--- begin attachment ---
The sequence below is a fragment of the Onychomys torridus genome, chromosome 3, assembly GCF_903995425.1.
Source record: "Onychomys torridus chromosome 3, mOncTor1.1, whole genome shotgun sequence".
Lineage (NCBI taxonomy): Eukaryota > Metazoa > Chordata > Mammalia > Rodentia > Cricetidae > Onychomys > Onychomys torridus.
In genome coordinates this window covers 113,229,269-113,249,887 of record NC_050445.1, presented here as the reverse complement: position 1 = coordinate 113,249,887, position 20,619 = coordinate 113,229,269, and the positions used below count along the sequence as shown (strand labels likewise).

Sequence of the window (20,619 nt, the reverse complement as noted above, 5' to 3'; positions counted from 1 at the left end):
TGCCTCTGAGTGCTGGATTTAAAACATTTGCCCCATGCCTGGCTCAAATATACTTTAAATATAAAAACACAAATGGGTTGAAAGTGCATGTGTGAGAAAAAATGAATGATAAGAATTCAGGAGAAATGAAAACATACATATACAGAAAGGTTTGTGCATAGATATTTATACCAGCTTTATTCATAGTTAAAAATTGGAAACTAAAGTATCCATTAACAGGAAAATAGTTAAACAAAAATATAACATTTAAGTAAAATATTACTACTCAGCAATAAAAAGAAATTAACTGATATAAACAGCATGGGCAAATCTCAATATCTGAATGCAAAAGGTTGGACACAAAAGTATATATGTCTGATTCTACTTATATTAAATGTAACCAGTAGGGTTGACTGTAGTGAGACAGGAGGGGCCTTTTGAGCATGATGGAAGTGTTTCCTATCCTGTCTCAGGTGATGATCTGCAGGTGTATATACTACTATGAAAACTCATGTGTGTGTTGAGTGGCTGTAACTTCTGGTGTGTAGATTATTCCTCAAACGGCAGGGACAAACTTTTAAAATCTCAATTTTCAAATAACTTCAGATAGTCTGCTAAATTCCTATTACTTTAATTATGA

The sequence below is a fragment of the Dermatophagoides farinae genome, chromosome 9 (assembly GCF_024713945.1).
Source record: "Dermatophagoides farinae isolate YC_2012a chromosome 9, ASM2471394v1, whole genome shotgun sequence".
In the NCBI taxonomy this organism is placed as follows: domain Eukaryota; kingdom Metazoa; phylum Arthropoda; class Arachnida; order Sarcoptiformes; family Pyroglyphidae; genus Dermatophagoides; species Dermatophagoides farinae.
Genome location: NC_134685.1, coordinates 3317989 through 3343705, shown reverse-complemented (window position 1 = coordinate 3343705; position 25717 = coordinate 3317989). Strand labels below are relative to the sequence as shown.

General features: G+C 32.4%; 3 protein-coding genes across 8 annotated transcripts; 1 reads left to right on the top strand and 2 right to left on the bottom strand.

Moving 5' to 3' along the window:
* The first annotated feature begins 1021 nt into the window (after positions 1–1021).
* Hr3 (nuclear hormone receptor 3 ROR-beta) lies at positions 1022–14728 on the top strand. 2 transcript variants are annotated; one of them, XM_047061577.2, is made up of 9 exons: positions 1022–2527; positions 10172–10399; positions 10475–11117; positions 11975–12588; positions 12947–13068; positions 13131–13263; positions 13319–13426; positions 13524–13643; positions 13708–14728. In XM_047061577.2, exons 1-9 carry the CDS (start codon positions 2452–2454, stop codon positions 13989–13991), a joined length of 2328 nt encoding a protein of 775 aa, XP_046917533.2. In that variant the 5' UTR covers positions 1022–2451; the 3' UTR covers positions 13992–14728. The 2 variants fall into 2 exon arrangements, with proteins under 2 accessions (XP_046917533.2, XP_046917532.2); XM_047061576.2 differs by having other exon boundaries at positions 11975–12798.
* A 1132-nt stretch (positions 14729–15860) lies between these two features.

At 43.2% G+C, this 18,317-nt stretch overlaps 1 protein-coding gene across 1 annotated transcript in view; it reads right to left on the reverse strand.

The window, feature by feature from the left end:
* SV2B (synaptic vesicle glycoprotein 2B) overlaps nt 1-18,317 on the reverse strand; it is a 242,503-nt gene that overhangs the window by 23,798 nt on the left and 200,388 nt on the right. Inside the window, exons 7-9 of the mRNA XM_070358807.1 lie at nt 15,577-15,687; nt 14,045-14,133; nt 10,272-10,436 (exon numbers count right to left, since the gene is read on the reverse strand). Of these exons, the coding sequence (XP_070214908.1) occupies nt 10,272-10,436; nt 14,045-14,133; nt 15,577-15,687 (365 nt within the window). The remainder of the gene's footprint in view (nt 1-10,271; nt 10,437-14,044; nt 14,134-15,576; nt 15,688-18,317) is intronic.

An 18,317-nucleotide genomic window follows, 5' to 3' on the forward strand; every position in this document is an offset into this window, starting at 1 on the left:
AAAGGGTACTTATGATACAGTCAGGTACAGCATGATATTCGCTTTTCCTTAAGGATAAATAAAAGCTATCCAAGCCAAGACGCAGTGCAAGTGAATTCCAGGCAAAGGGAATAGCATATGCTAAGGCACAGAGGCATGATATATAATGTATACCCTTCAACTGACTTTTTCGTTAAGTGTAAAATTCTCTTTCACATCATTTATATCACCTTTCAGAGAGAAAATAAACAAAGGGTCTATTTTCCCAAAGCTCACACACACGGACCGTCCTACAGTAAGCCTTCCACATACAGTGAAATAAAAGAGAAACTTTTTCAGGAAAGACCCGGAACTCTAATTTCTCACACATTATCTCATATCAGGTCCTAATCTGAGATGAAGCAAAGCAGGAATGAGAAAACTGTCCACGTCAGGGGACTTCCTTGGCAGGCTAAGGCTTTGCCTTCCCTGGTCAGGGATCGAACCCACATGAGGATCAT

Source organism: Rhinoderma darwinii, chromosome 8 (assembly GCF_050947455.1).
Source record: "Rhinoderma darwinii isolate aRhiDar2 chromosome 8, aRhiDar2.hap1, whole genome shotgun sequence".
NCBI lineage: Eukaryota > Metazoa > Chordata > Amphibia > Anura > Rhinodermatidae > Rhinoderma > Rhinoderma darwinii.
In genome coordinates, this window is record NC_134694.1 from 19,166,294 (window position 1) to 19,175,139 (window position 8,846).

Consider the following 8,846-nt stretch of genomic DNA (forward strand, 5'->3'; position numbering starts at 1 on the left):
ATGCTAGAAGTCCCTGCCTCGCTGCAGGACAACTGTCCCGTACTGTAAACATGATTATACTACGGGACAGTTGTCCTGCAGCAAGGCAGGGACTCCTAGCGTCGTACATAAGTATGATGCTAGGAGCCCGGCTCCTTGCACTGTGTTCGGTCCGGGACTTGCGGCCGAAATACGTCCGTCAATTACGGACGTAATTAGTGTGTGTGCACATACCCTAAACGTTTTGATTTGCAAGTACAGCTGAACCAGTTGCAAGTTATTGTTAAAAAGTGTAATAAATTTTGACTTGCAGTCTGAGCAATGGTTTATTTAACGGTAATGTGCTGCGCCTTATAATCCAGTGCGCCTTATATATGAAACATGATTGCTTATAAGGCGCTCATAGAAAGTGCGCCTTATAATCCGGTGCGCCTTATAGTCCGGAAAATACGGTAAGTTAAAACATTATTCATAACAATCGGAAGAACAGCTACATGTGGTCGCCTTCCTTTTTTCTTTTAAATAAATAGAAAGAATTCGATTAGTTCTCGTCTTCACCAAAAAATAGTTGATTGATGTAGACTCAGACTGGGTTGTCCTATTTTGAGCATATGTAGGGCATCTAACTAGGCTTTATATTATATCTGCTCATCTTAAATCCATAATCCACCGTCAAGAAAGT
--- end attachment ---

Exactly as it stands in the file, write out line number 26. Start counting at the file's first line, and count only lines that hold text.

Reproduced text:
ATGCTAGAAGTCCCTGCCTCGCTGCAGGACAACTGTCCCGTACTGTAAACATGATTATACTACGGGACAGTTGTCCTGCAGCAAGGCAGGGACTCCTAGCGTCGTACATAAGTATGATGCTAGGAGCCCGGCTCCTTGCACTGTGTTCGGTCCGGGACTTGCGGCCGAAATACGTCCGTCAATTACGGACGTAATTAGTGTGTGTGCACATACCCTAAACGTTTTGATTTGCAAGTACAGCTGAACCAGTTGCAAGTTATTGTTAAAAAGTGTAATAAATTTTGACTTGCAGTCTGAGCAATGGTTTATTTAACGGTAATGTGCTGCGCCTTATAATCCAGTGCGCCTTATATATGAAACATGATTGCTTATAAGGCGCTCATAGAAAGTGCGCCTTATAATCCGGTGCGCCTTATAGTCCGGAAAATACGGTAAGTTAAAACATTATTCATAACAATCGGAAGAACAGCTACATGTGGTCGCCTTCCTTTTTTCTTTTAAATAAATAGAAAGAATTCGATTAGTTCTCGTCTTCACCAAAAAATAGTTGATTGATGTAGACTCAGACTGGGTTGTCCTATTTTGAGCATATGTAGGGCATCTAACTAGGCTTTATATTATATCTGCTCATCTTAAATCCATAATCCACCGTCAAGAAAGT